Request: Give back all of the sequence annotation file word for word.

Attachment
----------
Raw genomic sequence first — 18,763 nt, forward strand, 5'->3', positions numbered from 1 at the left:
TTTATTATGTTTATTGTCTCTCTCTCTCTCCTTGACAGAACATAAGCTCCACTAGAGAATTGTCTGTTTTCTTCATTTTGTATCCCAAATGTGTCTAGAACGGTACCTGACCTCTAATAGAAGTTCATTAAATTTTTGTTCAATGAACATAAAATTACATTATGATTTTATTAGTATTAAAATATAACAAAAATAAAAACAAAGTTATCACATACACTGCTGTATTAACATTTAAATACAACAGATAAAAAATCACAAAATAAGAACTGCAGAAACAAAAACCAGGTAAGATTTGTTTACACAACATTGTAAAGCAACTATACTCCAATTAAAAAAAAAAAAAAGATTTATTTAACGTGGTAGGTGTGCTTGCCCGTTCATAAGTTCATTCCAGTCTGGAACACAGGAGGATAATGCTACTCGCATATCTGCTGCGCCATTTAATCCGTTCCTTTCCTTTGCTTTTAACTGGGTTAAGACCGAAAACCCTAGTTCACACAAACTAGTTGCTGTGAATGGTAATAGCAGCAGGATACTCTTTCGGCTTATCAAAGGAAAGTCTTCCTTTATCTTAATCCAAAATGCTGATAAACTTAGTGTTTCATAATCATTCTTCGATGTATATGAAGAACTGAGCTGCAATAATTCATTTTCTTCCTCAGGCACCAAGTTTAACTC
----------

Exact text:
Raw genomic sequence first — 18,763 nt, forward strand, 5'->3', positions numbered from 1 at the left:
TTTATTATGTTTATTGTCTCTCTCTCTCTCCTTGACAGAACATAAGCTCCACTAGAGAATTGTCTGTTTTCTTCATTTTGTATCCCAAATGTGTCTAGAACGGTACCTGACCTCTAATAGAAGTTCATTAAATTTTTGTTCAATGAACATAAAATTACATTATGATTTTATTAGTATTAAAATATAACAAAAATAAAAACAAAGTTATCACATACACTGCTGTATTAACATTTAAATACAACAGATAAAAAATCACAAAATAAGAACTGCAGAAACAAAAACCAGGTAAGATTTGTTTACACAACATTGTAAAGCAACTATACTCCAATTAAAAAAAAAAAAAAGATTTATTTAACGTGGTAGGTGTGCTTGCCCGTTCATAAGTTCATTCCAGTCTGGAACACAGGAGGATAATGCTACTCGCATATCTGCTGCGCCATTTAATCCGTTCCTTTCCTTTGCTTTTAACTGGGTTAAGACCGAAAACCCTAGTTCACACAAACTAGTTGCTGTGAATGGTAATAGCAGCAGGATACTCTTTCGGCTTATCAAAGGAAAGTCTTCCTTTATCTTAATCCAAAATGCTGATAAACTTAGTGTTTCATAATCATTCTTCGATGTATATGAAGAACTGAGCTGCAATAATTCATTTTCTTCCTCAGGCACCAAGTTTAACTC